Phaware Podcast: Kathleen Sheffer
This podcast series, created and produced by phaware, is being offered as a regular guest feature on Pulmonary Hypertension News to bring the voices and life experiences of PH patients, family members, caregivers, healthcare specialists, and others to our readers. You can listen to the podcast directly, or read it via the transcript that runs just below.
I’m Aware That I’m Rare: Kathleen Sheffer
The phaware™ interview
Writing has become a way for former PH patient Kathleen Sheffer to process her heart-lung transplant and the events leading up to it. Kathleen candidly shares her post-transplant experience. You can also follow her journey through her blog “Rose Colored Mask” on the phaware website.
My name is Kathleen Sheffer and I’m from San Francisco, California.
I was diagnosed with pulmonary hypertension when I was 6 years old. On July 1st, I received a heart-lung transplant. We talk about transplantation as the only cure for pulmonary hypertension, and while I no longer have pulmonary hypertension now, it’s really more like trading one chronic illness for another.
Transplant comes with a lot of risks, just the procedure itself and then there’s also the risk of rejection, which never goes away. In addition to that, there’s risk of infection with lifelong immunosuppression. You’re really balancing rejection and infection for the rest of your life.
My goal was always to beat PH and to live long enough for them to find a cure, and maybe a medication that would reverse the effects of the disease. For 16 years I sought the most aggressive therapies. I saw multiple specialists. I exercised as much as I could and just tried to live a normal life while I waited for the cure.
Some people have asked how I made the decision to go forward with a transplant. I had questions myself. I didn’t know when the right time would be. I worried that I wouldn’t be able to have a transplant in the window where I was healthy enough to have the surgery but sick enough to qualify to be eligible for a transplant.
When it came down to it, it didn’t feel like much of a choice. On May 19, 2016, I woke up with a cough. I started wheezing and eventually spit something up. I went to the bathroom and discovered that I was holding blood in my hand. I was visiting a friend in Seattle, and as I sprayed blood all over her toilet seat, she called 911. Two ambulance rides and three hospital rooms later, I learned that this event, what they called massive hemoptysis, was a serious progression of my PH. I was lucky to have survived it, and they said I was unlikely to survive another event.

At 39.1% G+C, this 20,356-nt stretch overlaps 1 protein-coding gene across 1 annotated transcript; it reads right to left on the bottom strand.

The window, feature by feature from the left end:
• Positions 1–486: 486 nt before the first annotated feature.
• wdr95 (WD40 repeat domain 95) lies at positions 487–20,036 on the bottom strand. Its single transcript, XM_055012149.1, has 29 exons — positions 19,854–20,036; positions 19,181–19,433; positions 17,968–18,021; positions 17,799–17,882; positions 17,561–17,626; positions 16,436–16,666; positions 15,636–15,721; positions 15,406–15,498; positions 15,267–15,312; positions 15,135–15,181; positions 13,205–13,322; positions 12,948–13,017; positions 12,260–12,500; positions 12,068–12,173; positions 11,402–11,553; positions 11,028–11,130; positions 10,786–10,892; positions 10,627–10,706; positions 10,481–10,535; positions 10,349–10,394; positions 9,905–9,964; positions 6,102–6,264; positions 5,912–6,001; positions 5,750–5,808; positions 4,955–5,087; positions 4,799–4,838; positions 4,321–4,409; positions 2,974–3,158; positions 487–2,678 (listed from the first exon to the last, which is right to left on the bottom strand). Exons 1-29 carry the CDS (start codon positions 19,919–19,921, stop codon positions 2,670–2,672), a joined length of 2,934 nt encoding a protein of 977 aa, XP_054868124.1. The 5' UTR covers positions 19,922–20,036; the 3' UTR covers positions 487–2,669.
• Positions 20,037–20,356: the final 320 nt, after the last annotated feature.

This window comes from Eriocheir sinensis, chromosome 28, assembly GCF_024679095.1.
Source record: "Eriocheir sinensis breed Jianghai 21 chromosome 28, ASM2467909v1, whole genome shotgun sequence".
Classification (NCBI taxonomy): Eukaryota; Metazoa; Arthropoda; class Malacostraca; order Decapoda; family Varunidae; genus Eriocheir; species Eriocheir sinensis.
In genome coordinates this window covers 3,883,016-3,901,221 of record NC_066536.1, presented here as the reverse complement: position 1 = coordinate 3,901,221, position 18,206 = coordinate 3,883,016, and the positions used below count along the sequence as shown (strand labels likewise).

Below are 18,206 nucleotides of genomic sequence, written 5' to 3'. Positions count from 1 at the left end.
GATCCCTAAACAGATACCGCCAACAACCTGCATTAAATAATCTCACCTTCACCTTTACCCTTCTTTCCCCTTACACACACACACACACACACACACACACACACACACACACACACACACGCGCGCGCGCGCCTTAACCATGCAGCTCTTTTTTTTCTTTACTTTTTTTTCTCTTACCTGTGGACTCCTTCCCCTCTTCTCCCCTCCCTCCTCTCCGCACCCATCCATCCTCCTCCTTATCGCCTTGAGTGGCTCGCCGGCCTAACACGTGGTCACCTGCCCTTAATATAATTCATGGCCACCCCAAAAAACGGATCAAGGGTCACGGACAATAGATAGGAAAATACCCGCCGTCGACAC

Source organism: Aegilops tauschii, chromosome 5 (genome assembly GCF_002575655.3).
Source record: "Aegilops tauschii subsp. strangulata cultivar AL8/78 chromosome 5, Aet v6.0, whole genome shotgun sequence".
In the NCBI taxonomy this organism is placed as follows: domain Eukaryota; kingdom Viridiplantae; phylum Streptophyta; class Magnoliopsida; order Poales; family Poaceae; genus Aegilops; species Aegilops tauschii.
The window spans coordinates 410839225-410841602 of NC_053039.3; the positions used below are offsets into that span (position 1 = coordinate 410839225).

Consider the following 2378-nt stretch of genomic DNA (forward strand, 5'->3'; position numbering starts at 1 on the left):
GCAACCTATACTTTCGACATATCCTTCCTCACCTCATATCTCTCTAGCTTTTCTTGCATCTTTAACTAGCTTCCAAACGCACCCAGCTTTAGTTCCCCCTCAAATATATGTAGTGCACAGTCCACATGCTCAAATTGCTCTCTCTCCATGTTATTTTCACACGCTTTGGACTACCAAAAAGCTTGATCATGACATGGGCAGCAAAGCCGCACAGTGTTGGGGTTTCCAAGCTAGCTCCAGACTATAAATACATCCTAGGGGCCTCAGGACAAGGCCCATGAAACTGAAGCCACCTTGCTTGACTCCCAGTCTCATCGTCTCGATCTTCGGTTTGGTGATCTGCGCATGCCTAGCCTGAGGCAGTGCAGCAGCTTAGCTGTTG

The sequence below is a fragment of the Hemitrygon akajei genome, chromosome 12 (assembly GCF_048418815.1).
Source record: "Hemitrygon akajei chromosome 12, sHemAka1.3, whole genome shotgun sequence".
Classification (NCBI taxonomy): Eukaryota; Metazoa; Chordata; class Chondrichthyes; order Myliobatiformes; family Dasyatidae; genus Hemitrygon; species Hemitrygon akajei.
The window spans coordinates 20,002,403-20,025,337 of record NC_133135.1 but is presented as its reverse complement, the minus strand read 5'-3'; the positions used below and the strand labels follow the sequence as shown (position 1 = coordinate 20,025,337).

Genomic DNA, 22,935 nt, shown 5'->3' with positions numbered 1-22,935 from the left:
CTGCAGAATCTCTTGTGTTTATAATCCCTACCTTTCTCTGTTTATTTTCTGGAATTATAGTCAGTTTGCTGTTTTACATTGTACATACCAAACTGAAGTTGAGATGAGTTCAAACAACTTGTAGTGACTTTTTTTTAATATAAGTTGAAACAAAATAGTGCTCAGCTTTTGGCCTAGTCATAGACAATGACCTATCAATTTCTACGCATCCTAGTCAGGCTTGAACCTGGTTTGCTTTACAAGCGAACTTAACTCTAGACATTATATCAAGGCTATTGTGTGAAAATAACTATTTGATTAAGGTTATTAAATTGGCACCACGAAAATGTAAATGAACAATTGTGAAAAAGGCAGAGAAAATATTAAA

I’d been dreading transplant for years. It was always the “when all else fails” option. But when my doctor called my mom, who then relayed his message to me, saying that it was time for me to be listed for transplant, I felt surprisingly calm. I was lucky that they recognized the window, and I was listed for a transplant 14 days after my hemoptysis. Twenty-eight days later, I received a call offering me a new heart and lungs. They came just in time. I wish this were always the case. I’ve watched too many friends lose their battle with pulmonary hypertension while waiting for a transplant. In the United States, an average of 22 people die each day waiting for a transplant.
I’ve heard a lot of patients who are considering transplant worrying about the statistics. Centers are required to provide patient survival data, so for me, looking at spreadsheets that only list outcomes as far as 10 years post-transplant made it a pretty unappealing option, especially at 23 years old. But PH patients know that life expectancy numbers are meaningless. Doctors predicted that I wouldn’t live to be 9 years old. Even after I proved that wrong, they predicted that I would not live to graduate high school. My parents set up a college savings account for me anyway, and I graduated UC-Berkeley in May 2015. I plan on continuing to beat the odds, now with a new heart and lungs.